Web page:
One of the things that is deep inside my thoughts all the time - not on the surface - is my father. He is 91 and over the last 5 years he has had some mini strokes that occurred during other illnesses. In addition to this, he has Type II diabetes, macular degeneration in one eye that makes it blind, and neuropathy. He can barely shuffle along with his walker and my mother, 82 years old, still cares for him 100% every day. He is incontinent and must wear a diaper. My mother dresses him, bathes him, changes him, feeds him, takes him out for breakfast, takes him to the doctor, supervises all his medications - everything. As long as my father can stand on his own, she can care for him - he has to be able to move around on his own. She bullies him a bit when he gets lazy - she won't let him fail completely. She is amazing. One of the big drawbacks to this whole situation is that they live over 2 hours away from me and traveling up there in the summer means driving through dangerous thunderstorms anywhere along the way.
So here it is Father's Day, and, to be honest, there is very little of my father left. When I visit, he sleeps most of the time in his recliner. If you ask him questions, he answers, but does not continue any conversation. He still loves to go to breakfast and when we do drive up to visit, we often leave early enough in the morning to meet them at the local restaurant for breakfast. He still laughs at jokes and silliness, but it is rare. He just doesn't seem much to be "there". It's as if he's crawled into himself and he won't let anyone else in. I can't talk with him about my faith, I can't ask him anything that requires more than a "yes" or "no" answer because I won't get one in that case. He seems drugged - and perhaps with his medications, he is. Or perhaps his thinking is just clouded all the time. He is coherent, though. He knows he is disabled and he laments that fact.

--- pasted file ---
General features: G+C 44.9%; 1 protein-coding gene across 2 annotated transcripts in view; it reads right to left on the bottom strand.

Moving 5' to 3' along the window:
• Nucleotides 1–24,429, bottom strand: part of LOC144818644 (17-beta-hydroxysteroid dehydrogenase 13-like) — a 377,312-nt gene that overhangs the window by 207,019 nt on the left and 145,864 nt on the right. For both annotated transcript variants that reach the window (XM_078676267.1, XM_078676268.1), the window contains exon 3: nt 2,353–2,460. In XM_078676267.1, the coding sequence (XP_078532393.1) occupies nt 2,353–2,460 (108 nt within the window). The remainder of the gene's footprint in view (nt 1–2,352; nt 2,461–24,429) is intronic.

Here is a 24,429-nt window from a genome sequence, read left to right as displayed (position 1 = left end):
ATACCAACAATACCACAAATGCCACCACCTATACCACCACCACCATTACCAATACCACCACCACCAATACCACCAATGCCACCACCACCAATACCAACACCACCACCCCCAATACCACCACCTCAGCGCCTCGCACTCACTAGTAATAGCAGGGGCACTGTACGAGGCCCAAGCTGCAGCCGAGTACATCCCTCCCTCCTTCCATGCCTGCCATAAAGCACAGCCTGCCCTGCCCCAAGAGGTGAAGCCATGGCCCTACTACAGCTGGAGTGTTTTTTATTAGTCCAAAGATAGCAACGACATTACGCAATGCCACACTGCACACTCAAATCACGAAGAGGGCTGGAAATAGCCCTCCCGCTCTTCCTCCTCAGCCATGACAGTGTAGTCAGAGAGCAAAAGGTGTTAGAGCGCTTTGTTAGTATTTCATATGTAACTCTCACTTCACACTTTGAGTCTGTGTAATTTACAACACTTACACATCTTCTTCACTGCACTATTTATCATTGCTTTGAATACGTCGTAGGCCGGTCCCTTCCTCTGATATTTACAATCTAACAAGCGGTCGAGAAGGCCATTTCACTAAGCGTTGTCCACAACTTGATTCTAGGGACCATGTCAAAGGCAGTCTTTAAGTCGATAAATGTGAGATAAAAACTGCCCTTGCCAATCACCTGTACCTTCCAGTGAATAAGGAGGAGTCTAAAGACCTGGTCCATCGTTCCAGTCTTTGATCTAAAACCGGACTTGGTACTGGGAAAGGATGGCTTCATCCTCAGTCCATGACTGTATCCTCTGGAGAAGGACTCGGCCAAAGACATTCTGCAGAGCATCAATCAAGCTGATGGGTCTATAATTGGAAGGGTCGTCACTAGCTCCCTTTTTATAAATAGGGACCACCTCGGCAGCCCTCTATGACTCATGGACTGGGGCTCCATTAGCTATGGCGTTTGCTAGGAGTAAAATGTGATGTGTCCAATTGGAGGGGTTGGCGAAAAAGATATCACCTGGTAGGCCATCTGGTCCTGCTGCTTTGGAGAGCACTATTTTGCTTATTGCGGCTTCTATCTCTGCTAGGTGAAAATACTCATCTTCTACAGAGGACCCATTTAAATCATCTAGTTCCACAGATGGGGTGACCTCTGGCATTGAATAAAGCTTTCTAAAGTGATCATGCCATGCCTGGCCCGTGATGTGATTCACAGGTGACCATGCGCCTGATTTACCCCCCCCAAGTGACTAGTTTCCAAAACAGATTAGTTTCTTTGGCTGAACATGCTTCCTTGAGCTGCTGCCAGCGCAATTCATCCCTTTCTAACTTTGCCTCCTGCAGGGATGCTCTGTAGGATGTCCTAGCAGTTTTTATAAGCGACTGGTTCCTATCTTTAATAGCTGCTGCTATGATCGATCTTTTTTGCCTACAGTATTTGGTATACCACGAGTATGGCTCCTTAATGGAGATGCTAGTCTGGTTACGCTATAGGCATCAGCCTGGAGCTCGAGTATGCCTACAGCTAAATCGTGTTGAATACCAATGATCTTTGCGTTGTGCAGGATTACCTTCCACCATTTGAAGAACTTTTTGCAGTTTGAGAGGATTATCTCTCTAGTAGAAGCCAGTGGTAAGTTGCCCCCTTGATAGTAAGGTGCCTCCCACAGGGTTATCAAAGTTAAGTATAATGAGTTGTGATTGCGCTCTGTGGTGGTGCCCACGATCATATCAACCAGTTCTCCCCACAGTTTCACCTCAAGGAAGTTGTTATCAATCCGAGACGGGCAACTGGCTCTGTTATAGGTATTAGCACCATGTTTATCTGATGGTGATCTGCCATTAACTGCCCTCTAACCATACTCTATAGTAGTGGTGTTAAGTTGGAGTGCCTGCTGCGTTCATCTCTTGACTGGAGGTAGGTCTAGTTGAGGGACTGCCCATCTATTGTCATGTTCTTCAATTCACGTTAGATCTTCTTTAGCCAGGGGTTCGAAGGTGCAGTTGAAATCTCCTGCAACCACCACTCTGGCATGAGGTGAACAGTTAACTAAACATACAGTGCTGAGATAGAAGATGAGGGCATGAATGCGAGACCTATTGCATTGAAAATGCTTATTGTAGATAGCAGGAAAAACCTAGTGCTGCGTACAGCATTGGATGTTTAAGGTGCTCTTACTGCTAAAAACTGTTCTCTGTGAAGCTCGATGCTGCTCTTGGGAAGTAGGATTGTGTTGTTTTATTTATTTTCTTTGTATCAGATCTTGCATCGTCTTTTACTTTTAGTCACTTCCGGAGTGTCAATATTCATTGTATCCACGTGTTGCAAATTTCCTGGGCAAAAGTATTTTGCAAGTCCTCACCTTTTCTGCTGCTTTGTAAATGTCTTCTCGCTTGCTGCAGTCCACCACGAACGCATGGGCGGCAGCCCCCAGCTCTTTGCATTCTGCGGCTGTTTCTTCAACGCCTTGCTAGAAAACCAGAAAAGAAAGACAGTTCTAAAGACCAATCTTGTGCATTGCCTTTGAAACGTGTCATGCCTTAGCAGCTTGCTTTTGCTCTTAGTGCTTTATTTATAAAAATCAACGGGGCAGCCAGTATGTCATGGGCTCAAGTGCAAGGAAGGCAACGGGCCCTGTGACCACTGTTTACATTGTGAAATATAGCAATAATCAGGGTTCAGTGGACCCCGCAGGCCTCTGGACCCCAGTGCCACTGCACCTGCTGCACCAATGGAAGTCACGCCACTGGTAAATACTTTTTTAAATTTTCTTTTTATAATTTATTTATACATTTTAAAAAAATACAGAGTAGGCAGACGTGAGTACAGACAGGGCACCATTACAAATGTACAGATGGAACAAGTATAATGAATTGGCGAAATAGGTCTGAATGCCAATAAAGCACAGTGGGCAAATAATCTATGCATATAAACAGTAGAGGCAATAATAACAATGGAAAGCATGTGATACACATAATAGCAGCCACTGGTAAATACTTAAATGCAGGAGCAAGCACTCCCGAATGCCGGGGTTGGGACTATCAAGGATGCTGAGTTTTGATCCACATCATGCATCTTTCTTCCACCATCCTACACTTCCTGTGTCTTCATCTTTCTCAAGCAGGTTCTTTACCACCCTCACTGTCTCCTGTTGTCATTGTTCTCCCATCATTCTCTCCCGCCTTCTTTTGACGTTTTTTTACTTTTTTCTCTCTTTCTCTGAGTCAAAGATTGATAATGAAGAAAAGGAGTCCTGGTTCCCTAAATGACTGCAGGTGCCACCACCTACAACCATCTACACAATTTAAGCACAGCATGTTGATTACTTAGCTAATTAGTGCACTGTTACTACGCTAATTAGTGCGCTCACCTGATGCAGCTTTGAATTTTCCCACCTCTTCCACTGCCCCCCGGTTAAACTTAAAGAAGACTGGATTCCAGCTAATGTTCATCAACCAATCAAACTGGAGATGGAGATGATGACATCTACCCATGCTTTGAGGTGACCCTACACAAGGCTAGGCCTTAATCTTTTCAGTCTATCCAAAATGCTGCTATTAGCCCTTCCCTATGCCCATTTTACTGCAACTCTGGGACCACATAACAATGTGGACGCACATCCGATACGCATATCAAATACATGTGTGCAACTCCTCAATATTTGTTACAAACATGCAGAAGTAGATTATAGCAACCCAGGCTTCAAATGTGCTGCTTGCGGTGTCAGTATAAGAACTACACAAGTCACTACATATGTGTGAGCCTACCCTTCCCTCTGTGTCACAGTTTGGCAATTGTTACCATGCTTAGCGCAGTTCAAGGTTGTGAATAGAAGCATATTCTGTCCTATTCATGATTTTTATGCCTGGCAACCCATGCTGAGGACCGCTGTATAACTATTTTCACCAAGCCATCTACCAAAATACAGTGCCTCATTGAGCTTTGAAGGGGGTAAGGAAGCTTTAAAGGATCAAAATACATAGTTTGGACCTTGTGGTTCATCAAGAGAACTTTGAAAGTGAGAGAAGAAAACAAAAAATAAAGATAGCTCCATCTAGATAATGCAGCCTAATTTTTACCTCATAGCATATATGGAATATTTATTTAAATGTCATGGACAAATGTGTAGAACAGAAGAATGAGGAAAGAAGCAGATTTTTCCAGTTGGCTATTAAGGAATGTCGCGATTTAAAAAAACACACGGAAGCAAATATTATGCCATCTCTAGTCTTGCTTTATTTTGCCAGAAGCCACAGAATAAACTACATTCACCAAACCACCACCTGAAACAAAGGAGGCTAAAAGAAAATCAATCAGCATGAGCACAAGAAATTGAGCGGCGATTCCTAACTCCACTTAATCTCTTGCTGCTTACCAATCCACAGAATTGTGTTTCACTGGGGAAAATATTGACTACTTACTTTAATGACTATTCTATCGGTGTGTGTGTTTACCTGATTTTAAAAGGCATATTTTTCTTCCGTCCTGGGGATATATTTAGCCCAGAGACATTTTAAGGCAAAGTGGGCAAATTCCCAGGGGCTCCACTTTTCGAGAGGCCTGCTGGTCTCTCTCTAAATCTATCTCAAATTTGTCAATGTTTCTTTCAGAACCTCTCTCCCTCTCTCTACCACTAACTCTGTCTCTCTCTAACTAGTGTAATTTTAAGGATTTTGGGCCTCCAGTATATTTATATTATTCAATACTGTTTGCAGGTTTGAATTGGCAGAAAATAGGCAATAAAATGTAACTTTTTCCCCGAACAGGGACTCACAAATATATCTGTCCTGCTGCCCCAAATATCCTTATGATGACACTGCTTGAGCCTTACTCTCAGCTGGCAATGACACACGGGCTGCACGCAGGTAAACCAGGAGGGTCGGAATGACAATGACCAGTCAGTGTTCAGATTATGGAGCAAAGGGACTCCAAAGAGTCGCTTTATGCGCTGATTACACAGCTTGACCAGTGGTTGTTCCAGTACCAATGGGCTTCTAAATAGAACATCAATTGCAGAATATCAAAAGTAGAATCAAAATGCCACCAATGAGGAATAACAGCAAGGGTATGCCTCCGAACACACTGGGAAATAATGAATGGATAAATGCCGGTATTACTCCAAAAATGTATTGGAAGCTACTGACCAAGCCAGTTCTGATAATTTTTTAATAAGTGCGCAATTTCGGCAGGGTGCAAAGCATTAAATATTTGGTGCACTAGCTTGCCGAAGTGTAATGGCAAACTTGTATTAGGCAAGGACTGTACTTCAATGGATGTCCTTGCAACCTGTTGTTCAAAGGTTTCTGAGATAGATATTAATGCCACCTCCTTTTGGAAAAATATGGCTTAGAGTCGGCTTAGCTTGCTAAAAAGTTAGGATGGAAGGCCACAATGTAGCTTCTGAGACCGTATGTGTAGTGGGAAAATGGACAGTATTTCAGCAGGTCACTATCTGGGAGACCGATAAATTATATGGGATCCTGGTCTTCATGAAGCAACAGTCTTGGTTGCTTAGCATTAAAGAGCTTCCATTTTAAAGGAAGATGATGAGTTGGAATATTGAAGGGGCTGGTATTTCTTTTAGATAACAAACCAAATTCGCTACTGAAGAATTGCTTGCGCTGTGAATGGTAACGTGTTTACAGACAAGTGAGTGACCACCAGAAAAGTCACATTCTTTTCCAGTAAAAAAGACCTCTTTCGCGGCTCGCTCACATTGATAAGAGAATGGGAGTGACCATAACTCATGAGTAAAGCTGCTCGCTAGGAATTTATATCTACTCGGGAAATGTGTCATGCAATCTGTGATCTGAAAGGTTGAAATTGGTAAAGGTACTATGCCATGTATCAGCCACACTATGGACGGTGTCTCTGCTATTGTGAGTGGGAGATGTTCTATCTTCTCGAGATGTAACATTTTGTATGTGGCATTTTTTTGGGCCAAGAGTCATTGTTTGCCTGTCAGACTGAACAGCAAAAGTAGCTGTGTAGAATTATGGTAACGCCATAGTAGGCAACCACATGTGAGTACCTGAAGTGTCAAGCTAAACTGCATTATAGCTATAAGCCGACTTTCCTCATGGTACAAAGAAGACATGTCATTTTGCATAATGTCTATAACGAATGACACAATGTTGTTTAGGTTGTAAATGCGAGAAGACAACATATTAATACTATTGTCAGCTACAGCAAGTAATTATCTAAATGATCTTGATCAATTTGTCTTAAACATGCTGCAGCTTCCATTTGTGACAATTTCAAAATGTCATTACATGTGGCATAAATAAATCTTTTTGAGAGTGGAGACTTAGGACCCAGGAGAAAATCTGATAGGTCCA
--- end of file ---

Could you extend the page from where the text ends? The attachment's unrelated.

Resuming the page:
I remember him mowing our huge lawn in upstate, NY. It had a nice hill on it, one that was good in winter for sliding down. He used to whip over that lawn in no time - front and back - and come in and want a peanut butter and jelly sandwich with milk.